As the nation mobilizes for a looming Zika threat, state and local health departments (LHDs) are losing the resources they need to effectively respond to Zika and other emergencies at the community level. In March, after Congress failed to pass emergency funding for Zika requested by President Obama, the Centers for Disease Control and Prevention (CDC) redirected $44.25 million of Public Health Emergency Preparedness (PHEP) funds away from local and state health departments to support the national Zika response. In an effort to determine how health departments and local communities will fare without these funds, NACCHO partnered with the Association of State and Territorial Health Officials (ASTHO), Council of State and Territorial Epidemiologists, and Association of Public Health Laboratories to conduct an impact assessment survey. The four organizations released complementary reports today illustrating respective state and local impacts.In addition, NACCHO created a complementary infographic, pictured above, highlighting key aspects of the report.
While some uncertainty exists around the full scope of the reprogramming’s impacts, a large contingent of LHD officials participating in the survey expressed concern regarding PHEP funding cuts. In fact, approximately half of the LHD survey respondents predicted these cuts would have at least some or even a significant impact on their LHD’s capacity to respond to Zika and other emergency efforts.
“Public health depends on grants to sustain activities. If grants are cut, that activity goes away,” noted one survey respondent. “I can’t imagine anyone thinking that funding for preparation, mitigation, response, and recovery to a public health emergency can be cut. This puts our entire population at risk.”
For some LHDs, responding to Zika cases and other public health threats is already challenging due to existing staffing and budgetary constraints. The reprogramming of PHEP funds only compounds this issue and weakens LHD capabilities and activities such as community preparedness and pre-event readiness. More specifically, survey respondents identified several common concerns that highlight how these capabilities and activities are currently affected, including:
- Decreased personnel sustainability (i.e., staffing, volunteers, and Medical Reserve Corps);
- Reduced opportunities to provide staff trainings and plan and conduct exercises; and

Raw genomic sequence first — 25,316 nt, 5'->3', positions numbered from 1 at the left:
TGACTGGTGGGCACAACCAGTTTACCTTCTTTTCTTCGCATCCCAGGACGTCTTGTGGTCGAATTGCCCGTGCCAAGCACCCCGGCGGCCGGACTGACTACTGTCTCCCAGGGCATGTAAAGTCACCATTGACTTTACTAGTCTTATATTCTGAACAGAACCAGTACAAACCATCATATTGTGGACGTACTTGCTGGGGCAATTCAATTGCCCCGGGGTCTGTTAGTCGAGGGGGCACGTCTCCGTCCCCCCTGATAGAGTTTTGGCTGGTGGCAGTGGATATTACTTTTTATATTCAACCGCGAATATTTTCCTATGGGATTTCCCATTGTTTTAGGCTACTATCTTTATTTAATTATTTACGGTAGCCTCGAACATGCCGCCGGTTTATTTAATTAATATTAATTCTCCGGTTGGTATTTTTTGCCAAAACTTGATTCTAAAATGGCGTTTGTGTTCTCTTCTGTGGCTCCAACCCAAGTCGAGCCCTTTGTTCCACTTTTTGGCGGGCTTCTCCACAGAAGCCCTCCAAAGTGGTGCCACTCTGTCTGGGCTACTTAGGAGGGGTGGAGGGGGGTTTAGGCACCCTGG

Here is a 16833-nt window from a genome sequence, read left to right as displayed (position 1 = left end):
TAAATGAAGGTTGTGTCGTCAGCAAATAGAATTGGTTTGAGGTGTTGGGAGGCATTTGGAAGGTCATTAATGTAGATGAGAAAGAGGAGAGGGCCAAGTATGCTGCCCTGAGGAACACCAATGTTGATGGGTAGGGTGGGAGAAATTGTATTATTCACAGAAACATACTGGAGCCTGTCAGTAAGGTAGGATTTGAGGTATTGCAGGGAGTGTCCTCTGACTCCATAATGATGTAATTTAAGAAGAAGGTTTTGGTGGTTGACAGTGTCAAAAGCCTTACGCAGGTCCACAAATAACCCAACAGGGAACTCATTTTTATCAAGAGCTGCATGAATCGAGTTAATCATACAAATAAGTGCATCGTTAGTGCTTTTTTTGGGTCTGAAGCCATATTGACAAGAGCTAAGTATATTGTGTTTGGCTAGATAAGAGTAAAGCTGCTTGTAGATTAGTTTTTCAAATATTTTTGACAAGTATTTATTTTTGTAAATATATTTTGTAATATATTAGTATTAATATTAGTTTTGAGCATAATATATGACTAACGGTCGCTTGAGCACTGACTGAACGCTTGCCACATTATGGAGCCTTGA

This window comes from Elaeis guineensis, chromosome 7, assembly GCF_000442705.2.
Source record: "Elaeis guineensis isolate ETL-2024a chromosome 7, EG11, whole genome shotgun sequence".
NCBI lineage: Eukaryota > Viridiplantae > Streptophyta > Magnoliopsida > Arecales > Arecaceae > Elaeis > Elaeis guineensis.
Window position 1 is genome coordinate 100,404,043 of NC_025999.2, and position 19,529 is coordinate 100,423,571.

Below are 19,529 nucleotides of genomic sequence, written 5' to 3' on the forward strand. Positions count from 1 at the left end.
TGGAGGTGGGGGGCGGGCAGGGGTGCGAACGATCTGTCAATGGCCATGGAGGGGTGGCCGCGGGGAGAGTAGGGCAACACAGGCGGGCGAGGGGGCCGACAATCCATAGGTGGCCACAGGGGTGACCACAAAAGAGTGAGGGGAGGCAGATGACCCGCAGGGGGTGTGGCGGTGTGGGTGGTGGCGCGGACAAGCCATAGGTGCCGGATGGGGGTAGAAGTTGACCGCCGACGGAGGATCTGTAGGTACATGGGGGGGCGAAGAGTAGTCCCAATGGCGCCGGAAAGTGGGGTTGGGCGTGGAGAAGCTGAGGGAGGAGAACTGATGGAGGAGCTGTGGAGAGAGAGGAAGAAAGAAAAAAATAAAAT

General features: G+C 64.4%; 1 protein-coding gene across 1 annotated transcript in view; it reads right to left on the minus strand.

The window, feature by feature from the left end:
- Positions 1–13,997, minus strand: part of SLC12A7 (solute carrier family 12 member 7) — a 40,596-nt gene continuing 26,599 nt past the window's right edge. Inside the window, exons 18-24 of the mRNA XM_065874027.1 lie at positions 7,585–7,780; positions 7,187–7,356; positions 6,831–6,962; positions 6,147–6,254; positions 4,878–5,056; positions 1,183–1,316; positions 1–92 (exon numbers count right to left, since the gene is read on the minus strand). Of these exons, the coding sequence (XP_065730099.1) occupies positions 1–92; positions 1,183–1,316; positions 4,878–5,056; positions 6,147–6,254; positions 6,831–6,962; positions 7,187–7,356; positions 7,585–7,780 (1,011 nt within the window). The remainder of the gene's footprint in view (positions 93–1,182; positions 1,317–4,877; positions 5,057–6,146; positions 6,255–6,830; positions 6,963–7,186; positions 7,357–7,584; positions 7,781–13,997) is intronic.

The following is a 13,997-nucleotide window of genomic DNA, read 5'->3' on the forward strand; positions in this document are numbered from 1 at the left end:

- Inability to conduct surveillance or epidemiological investigations.
“[D]ecreasing our funding is leaving us, as well as many other PHEP agencies, in a very vulnerable position,” said another survey respondent. “How can we respond adequately when we only have limited or no money for supplies, training, exercises or personnel?”
Although the answer to that question is uncertain, results from this survey make one factor very clear: redirecting PHEP funds directly diminishes LHD capacity to prepare for and respond to Zika and other emerging threats in the communities they serve.
So what can LHDs do?
- Educate policymakers! Let elected officials know what your local health department is doing to prepare for emergencies, including Zika, and how critical federal funds are to these efforts.
- Partner up! Reach out to your state health department to check for partnership or pass-through funding opportunities.
- Tweet or Facebook about it! Use the hashtags #Zika and #KeepPHEPLocal to share why local health departments need PHEP funding to respond to public health threats like Zika. Here are some sample posts you can use:
- #LHDs in [your state] need #PHEP funds to protect communities from threats like #Zika! Here’s why: wp.me/p6e3WP-QV. #KeepPHEPLocal
- #Breaking Report: Using #PHEP funds for national #Zika response puts #LHDs at risk http://ow.ly/dX5J300fUAY #KeepPHEPLocal
For more detailed information on the impact assessment methodology, respondent demographics, and findings, read the reports here. To learn more about how NACCHO supports preparedness among LHDs, visit our website.